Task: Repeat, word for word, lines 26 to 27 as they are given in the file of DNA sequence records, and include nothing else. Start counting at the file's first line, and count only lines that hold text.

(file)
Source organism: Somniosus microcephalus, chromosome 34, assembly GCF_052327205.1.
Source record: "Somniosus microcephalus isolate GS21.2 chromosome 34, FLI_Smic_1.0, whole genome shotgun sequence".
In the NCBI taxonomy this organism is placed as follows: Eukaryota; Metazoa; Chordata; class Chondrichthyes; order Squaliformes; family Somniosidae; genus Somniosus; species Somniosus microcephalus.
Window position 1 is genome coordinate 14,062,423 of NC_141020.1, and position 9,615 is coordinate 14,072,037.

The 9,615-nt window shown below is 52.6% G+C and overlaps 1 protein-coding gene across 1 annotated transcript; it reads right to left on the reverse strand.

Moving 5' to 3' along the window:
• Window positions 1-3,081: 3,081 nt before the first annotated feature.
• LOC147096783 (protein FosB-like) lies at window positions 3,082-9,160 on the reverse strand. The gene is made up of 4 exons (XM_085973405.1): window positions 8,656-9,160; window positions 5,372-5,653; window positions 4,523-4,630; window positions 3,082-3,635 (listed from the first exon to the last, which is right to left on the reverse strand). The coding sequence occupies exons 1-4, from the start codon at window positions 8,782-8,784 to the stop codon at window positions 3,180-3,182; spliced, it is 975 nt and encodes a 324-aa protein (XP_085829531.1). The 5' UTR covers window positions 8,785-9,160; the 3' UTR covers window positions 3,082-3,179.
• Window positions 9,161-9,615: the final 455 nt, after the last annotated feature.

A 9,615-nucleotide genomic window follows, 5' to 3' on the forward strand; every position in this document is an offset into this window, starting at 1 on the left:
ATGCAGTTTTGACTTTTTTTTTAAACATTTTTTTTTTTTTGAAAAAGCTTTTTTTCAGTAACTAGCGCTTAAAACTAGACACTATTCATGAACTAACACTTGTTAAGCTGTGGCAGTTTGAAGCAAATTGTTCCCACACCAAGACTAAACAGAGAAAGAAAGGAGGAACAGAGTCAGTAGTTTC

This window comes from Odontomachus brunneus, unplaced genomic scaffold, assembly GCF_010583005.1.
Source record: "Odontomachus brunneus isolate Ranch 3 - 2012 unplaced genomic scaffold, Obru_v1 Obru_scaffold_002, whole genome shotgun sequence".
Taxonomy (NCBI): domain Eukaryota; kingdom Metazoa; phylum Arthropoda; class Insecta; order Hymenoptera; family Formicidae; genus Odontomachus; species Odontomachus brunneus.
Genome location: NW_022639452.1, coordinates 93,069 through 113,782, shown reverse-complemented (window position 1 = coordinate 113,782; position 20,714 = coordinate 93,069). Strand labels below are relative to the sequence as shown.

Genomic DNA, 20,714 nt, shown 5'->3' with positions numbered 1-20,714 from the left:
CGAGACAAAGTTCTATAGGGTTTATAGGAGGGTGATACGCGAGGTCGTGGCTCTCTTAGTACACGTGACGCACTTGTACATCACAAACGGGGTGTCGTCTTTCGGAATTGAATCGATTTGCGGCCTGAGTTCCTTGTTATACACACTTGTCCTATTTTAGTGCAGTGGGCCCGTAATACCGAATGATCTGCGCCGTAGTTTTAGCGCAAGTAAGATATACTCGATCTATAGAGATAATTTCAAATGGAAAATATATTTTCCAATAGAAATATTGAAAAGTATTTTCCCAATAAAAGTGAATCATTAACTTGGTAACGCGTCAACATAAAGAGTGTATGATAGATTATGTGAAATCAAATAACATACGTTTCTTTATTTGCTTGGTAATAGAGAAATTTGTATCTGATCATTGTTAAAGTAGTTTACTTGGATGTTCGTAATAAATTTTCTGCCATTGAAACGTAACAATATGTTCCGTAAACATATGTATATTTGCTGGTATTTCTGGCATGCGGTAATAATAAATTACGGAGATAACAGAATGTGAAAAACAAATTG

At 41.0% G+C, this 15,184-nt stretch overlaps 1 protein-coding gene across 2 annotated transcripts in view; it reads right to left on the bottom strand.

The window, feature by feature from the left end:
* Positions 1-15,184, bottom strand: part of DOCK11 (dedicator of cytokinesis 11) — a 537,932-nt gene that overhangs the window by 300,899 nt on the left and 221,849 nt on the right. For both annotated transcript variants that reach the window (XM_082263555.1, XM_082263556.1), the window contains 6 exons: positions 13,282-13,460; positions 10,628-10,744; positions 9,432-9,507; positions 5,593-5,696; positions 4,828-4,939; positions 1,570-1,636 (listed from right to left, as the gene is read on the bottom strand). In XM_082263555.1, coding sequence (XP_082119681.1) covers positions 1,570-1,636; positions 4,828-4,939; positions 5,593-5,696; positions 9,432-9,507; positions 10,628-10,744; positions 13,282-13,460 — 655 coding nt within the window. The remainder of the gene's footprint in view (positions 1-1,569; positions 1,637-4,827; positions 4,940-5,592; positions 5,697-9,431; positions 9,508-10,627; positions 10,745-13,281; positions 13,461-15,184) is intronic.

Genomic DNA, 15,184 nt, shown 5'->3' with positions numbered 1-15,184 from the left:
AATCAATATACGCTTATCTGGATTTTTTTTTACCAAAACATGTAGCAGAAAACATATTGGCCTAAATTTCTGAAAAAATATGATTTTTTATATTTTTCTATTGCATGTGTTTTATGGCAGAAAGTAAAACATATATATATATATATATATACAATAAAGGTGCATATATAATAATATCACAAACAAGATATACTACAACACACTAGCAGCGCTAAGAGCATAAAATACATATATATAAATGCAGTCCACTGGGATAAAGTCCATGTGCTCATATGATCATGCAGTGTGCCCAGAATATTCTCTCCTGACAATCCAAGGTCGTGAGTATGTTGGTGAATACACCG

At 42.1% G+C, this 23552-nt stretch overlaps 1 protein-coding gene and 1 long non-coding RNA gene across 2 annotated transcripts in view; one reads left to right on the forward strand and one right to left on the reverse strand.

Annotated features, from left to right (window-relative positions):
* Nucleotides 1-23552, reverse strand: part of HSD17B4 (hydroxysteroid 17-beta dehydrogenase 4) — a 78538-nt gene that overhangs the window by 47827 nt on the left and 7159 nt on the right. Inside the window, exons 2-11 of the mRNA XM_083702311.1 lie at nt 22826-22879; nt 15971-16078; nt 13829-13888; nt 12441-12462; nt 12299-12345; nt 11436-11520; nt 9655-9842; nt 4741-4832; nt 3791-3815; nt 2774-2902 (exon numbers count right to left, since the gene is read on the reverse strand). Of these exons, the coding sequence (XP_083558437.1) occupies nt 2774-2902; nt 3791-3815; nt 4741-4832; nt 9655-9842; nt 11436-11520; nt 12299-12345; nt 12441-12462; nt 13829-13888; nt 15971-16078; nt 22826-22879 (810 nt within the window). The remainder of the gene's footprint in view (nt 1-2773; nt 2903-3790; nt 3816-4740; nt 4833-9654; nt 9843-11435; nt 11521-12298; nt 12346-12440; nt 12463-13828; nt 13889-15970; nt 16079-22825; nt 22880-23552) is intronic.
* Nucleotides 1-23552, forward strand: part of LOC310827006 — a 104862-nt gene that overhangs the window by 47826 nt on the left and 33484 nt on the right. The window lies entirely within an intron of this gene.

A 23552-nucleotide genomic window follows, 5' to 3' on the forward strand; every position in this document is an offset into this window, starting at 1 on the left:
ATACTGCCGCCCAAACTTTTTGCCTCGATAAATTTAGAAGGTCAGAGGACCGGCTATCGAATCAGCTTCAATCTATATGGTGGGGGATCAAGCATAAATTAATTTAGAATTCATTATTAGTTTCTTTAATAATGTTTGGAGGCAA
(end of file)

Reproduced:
* Nucleotides 1-23552, forward strand: part of LOC310827006 — a 104862-nt gene that overhangs the window by 47826 nt on the left and 33484 nt on the right. The window lies entirely within an intron of this gene.

A 23552-nucleotide genomic window follows, 5' to 3' on the forward strand; every position in this document is an offset into this window, starting at 1 on the left: